Almost 60% of people saving for retirement are making an easy-to-fix mistake: They haven't named a beneficiary on their accounts. That's according to a June analysis of 25 million active retirement plans by Fidelity Investments, the largest provider of workplace retirement plans.
If you want to make sure your money will go to the right people when you die, naming a beneficiary for assets like your retirement accounts and life insurance policy is key. That's because the beneficiaries listed on certain accounts trump even what’s written in your will, if you have one.
Failing to add that info and keep it up-to-date sets you up for missteps like your money going to an ex-spouse following your death.
“This is one of those forms that doesn’t seem important, but it’s perhaps the most important document in all of your financial planning,” Kristian Finfrock, founder of Retirement Income Strategies in the Madison, Wisconsin, area, told Grow earlier this year.
Picking a beneficiary is surprisingly easy to overlook when signing up for a new account. And many people forget to change beneficiaries after major life events like marriage, divorce, a new baby, or a death in the family.
Luckily, this is one of those easy financial tasks to tackle: It can take just about three minutes to add beneficiary information to one of your accounts. Here's what you need to know.
A number of different financial accounts may have the option for you to list a beneficiary, including 401(k)s and other workplace retirement accounts, IRAs, life insurance policies, and annuities. Again, this information overrules any instructions in your will, trust, or divorce agreement.
Even if your situation is simple — you want your spouse to inherit everything, for example — you still ought to name an account beneficiary. If you don’t list one at all, your money will become part of your estate when you die. In that case, your family may encounter delays accessing the money or it may not go to the people you want it to. There can be other complications, too.
“Understanding how your assets will transfer after your death will help ensure that your wishes are ultimately fulfilled,” Jill Fopiano, president and CEO of O’Brien Wealth Partners in Boston, told Grow in April.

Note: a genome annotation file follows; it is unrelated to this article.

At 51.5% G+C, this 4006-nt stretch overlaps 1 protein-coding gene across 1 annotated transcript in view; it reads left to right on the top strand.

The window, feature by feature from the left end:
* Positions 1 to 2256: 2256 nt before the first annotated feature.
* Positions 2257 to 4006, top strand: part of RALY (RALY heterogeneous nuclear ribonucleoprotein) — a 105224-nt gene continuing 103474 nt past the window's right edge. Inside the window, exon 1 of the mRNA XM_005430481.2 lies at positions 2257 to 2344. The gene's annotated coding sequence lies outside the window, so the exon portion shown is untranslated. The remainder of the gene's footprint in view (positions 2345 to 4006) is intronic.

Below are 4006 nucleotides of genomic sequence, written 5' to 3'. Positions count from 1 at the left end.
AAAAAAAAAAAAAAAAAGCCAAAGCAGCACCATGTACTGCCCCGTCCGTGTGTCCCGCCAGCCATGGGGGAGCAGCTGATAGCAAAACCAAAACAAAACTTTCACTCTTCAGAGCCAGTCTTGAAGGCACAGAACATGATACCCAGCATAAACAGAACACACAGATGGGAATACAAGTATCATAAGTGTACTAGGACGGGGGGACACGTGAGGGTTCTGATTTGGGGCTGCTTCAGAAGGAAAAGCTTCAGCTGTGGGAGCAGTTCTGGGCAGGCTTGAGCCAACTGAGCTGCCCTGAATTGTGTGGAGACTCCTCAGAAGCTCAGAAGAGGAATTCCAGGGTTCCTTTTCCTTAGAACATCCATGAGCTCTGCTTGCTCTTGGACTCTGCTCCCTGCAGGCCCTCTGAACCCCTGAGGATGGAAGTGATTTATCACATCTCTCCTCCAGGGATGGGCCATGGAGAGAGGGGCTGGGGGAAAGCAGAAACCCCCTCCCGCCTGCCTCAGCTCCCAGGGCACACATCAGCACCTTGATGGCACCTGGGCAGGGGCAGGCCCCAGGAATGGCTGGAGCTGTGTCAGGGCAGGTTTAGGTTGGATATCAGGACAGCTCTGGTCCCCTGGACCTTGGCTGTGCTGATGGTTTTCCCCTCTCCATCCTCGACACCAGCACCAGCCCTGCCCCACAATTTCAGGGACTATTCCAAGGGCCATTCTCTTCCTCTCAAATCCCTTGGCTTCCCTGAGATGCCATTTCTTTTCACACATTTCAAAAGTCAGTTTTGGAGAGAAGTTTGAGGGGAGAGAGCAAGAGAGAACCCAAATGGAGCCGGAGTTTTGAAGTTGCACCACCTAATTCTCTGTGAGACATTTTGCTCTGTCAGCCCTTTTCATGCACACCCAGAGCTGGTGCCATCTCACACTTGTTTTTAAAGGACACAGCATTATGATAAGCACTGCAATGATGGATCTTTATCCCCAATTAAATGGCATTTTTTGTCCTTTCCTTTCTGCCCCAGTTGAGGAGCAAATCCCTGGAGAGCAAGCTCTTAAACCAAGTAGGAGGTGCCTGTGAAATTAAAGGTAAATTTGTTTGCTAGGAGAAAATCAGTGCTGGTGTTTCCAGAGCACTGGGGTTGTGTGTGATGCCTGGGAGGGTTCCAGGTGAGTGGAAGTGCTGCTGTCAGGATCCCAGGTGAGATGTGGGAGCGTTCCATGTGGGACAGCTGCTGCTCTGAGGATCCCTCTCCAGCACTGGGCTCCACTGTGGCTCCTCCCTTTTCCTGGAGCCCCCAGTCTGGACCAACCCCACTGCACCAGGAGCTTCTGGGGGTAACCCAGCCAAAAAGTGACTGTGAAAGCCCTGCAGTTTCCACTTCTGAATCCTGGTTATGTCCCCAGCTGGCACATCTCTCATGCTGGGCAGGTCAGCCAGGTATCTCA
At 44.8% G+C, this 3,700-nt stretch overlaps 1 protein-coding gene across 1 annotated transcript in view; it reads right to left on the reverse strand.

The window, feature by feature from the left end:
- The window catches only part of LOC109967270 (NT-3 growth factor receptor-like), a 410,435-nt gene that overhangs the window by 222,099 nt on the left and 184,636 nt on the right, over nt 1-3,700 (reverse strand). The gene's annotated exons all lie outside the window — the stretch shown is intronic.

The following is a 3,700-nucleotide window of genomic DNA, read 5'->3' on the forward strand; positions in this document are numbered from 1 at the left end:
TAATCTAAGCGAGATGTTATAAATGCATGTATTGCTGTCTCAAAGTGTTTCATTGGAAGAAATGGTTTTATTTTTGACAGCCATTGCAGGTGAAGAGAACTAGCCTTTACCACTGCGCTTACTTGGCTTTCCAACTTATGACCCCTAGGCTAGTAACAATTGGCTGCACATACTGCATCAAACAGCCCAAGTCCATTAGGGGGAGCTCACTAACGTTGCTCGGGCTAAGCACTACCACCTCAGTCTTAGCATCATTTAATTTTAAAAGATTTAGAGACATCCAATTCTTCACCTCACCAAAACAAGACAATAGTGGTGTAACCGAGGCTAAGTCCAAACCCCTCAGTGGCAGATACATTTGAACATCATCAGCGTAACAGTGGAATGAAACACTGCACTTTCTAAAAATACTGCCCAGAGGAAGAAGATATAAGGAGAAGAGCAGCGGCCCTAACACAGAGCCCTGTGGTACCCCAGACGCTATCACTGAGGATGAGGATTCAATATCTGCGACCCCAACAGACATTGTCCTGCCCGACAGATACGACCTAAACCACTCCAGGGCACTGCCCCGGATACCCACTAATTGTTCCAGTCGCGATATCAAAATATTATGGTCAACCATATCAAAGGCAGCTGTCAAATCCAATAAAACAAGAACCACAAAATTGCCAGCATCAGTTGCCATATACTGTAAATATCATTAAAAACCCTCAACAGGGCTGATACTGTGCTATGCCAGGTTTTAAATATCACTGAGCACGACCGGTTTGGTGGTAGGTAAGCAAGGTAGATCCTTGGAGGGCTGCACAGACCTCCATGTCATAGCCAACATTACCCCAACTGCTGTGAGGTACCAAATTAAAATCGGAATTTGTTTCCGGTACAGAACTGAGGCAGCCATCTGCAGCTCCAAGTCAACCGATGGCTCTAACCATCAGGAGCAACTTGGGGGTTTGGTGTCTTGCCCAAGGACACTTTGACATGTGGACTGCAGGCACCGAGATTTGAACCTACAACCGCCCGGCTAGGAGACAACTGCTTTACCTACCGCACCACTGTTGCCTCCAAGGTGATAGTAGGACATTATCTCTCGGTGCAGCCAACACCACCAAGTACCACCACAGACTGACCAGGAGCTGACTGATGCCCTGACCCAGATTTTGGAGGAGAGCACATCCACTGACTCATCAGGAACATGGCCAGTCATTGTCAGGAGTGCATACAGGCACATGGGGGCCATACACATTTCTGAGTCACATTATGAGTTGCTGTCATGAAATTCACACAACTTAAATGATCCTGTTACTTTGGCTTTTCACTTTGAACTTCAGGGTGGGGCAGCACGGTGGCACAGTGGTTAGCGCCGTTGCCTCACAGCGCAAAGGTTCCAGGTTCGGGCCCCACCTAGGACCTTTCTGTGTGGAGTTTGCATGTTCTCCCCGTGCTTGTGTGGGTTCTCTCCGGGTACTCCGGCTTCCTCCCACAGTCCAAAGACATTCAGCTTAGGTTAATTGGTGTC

What’s happening in your personal life will dictate how often you update your beneficiaries. It’s important to review your accounts any time there’s a major life event — you get married, divorced, remarried, have a child, or when a beneficiary dies.
It’s also a good idea to check that you made designations in the first place. You should select beneficiaries when you set up a new account, but that may not be a required step.
And don’t stop with a primary beneficiary, Finfrock recommends. Add what’s known as a contingent beneficiary — that’s someone who serves as a second choice if the first choice won't work.
Video by Jason Armesto
For months, I had ignored this note at the top of an old workplace retirement account: “Add beneficiaries to your workplace savings plan: An important part of your plan for the future may be missing.” Gulp. I set up this account more than two years ago — how had I blown this off?
As is the case for many people, designating a beneficiary wasn't a required step when setting up this 401(k) account. Here are the steps I took to finally remedy this oversight:
- After navigating to the beneficiaries section on the website, I found the option to update my entries.
- I then supplied the name, relationship, and date of birth for my designated beneficiaries. Depending on the account in question, you may need to provide additional details including a beneficiary’s Social Security number and contact information.
- I decided how to split my account balance among my primary beneficiaries, named contingent beneficiaries, and finally, checked a box to consent to the change.
That's it — in less than three minutes, I fixed this financial mistake. After seeing just how easy this was, I logged into my other accounts to make sure my beneficiaries are up-to-date. Good news: They are!
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